The Race to Zero, for the events sector, gives small- to medium-size businesses from around the world the ability to make a net-zero commitment. They can pledge to be net zero by 2030, 2040 or 2050. Then they receive free resources to help them on their journey.
Do you think people are hesitant to make the pledge because they don’t know how to act on it?
Of course. No one knows how to get there, but the first step is making that commitment. Governments are looking at the different sectors that are making these commitments, and the events sector has the opportunity to be recognized as an accelerating sector right now. However, only 2 percent of the businesses that have made a net-zero commitment in the Race to Zero have come from the events sector (we have that data because the sign-up process people go through means we can track event commitments). If we increase that we will get noticed more, which I believe will mean more government support or business support, and a better understanding of our sector.
What happens after they make the pledge?
The first step is making the commitment. Then the Race to Zero for events framework will walk you through other steps, such as implementing different types of measurements, engaging with your supply chain, telling the story about your emissions. These resources have been tailored for the events sector, but they come from the SME Climate Hub and we have asked the UNFCCC if they would like to add materials. These resources will help us speak the same language as the global governments and big businesses that are part of the Race to Zero. For example, the first series of resources define key terminology, like What Are Science-Based Targets and the Greenhouse Gas Protocol.
Are meetings industry associations championing this cause?
This is where I'm going to speak very honestly, very bluntly and this is obviously my opinion. The events sector is letting itself down in its territorial approach. Pretty much every association will have some sort of sustainability badge or credential. None of these matter, because they're not recognized outside of the events sector. For many years, Positive Impact has been collaborating with the UNFCCC. In other words, there was a potential future where we could have an ambitious sector target and a reduction plan announced at COP26 that was not branded by one of the two umbrella associations. There hasn't been the support from the associations for that. What has happened is the Joint Meeting Industry Council, one of the two umbrella associations for the event sector, is putting in what I would describe as a very weak initiative with the UNFCCC by asking people to pledge that they are working towards net zero by 2050. It’s the weakest possible commitment that could be made. Every single government and business knows that we need to do this by 2050. It's not really a statement of anything to say the goal is 2050. (See "Another Perspective," below, for JMIC’s take on the initiative.)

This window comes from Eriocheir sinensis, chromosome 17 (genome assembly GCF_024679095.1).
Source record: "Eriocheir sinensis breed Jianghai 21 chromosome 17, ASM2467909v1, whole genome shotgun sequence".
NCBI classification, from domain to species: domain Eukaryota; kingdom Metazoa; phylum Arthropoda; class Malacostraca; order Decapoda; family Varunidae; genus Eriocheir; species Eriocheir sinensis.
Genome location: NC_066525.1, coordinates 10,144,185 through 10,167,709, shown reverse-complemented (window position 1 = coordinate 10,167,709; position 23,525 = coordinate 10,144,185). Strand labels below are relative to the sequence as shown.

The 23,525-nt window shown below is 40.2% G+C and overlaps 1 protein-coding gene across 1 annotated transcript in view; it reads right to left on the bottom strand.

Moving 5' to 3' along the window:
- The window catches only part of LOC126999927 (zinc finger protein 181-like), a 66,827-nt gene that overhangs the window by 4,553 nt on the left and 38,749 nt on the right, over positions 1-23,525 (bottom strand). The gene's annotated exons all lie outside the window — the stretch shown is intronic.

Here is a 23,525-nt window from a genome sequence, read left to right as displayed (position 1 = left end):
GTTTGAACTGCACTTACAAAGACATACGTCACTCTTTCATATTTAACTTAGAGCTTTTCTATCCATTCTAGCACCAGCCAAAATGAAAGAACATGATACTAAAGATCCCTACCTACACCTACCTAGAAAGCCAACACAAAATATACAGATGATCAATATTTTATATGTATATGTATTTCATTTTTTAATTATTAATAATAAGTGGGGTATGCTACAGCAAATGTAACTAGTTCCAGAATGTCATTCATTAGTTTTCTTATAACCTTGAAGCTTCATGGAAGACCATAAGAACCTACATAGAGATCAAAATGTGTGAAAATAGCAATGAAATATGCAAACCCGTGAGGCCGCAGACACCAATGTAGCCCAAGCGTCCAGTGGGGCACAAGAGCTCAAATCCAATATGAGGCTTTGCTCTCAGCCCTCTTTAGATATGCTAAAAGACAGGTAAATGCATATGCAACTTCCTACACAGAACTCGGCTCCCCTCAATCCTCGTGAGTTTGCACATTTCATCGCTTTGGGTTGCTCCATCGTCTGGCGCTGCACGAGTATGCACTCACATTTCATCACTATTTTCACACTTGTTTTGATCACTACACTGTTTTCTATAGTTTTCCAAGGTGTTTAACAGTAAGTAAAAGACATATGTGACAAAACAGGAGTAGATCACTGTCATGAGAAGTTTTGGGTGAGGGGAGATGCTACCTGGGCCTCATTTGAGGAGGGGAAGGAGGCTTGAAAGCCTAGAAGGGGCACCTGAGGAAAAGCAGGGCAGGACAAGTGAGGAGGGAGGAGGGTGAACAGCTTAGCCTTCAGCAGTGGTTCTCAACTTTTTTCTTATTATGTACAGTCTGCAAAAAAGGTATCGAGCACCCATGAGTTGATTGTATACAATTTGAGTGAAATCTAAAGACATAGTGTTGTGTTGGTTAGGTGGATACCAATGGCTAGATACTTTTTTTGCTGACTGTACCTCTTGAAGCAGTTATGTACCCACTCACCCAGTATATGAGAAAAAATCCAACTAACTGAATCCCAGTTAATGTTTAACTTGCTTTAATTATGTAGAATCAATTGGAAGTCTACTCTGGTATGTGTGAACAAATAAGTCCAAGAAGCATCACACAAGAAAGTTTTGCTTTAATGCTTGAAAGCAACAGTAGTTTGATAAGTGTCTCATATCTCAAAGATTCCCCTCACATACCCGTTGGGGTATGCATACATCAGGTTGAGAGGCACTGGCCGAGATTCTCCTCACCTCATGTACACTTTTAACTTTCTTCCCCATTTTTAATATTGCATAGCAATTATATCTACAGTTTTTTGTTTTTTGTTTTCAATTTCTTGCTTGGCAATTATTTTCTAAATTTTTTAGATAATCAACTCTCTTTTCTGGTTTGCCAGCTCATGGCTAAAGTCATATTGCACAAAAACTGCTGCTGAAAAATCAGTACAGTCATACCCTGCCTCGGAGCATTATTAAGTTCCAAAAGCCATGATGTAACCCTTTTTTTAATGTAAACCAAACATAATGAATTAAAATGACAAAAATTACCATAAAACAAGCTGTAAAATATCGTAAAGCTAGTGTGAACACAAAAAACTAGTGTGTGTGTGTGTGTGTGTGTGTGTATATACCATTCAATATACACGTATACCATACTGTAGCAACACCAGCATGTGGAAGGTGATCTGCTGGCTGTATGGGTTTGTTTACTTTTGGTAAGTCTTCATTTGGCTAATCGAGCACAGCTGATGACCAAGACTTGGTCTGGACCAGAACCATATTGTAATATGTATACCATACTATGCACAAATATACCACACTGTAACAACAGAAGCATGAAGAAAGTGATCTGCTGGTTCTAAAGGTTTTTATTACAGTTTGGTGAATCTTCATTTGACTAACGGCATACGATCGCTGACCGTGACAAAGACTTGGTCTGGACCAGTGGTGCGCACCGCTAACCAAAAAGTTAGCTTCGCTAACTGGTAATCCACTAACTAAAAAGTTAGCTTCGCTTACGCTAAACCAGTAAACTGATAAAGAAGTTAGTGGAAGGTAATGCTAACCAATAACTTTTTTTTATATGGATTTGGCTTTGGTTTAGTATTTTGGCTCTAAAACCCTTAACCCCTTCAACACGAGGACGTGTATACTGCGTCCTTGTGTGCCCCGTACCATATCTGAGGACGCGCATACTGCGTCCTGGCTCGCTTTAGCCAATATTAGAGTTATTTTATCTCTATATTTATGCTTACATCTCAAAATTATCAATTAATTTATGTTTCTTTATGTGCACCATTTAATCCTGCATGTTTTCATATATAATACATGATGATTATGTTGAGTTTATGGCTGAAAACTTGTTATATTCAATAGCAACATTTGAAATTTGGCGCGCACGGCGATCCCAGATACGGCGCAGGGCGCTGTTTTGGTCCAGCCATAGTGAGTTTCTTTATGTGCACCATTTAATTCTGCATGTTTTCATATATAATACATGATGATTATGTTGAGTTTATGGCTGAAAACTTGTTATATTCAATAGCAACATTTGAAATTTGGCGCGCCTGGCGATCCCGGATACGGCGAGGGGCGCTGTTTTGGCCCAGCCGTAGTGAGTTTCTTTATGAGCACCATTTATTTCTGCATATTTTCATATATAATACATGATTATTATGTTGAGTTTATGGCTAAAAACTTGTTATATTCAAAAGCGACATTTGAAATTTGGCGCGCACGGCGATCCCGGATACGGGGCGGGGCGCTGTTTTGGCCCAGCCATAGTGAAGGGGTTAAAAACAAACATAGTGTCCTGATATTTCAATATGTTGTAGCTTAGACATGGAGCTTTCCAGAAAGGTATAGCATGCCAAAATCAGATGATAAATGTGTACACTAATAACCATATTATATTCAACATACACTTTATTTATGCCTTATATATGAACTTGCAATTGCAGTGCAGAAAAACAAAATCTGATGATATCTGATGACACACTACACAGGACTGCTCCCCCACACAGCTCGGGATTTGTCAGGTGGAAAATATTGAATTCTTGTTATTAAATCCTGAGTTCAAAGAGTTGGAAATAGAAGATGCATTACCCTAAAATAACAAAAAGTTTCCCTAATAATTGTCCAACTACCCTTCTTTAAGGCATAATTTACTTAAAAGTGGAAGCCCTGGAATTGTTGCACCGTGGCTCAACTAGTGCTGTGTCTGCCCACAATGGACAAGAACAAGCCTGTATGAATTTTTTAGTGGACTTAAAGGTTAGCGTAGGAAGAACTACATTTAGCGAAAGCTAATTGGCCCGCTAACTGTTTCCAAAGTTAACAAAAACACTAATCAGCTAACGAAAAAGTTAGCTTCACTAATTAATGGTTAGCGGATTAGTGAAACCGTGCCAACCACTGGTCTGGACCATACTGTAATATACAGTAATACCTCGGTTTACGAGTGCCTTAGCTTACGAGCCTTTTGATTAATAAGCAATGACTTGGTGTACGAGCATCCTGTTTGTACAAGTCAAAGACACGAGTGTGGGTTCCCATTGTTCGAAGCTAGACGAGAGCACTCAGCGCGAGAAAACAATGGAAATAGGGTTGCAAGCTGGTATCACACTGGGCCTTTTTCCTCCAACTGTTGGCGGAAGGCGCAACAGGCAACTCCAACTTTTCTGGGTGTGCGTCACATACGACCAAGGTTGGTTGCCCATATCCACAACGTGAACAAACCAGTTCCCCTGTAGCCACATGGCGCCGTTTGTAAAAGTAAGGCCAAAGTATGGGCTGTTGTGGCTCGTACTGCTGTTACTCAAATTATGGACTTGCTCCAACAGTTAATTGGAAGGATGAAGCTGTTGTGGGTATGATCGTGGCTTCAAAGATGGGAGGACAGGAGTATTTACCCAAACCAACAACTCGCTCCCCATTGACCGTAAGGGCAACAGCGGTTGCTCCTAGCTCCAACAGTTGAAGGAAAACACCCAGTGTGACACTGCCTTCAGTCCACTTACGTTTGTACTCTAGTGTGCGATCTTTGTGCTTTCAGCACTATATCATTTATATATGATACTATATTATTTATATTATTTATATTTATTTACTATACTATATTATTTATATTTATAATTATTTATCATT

How many events industry organizations have signed on to the Race to Zero?
We have about 120 commitments, and more than 70 percent of those have set the goal for 2040. So, we know people in the sector are willing to go for 2040. A pledge for 2050 is nothing that other businesses or governments will look at and go, “Wow, the events sectors going for this. We should collaborate with them. We should understand the importance of events.” It just looks like the sector's moving because it has to. It's disappointing.
Why isn’t our sector taking a stronger and more unified approach?
We have to realize that many business models within our sector are not set up for addressing climate change. This isn't a conversation that everybody wants to further.
I would assume that’s because we have problems to solve in terms of transportation and other things that are critical to our business yet are damaging to the environment.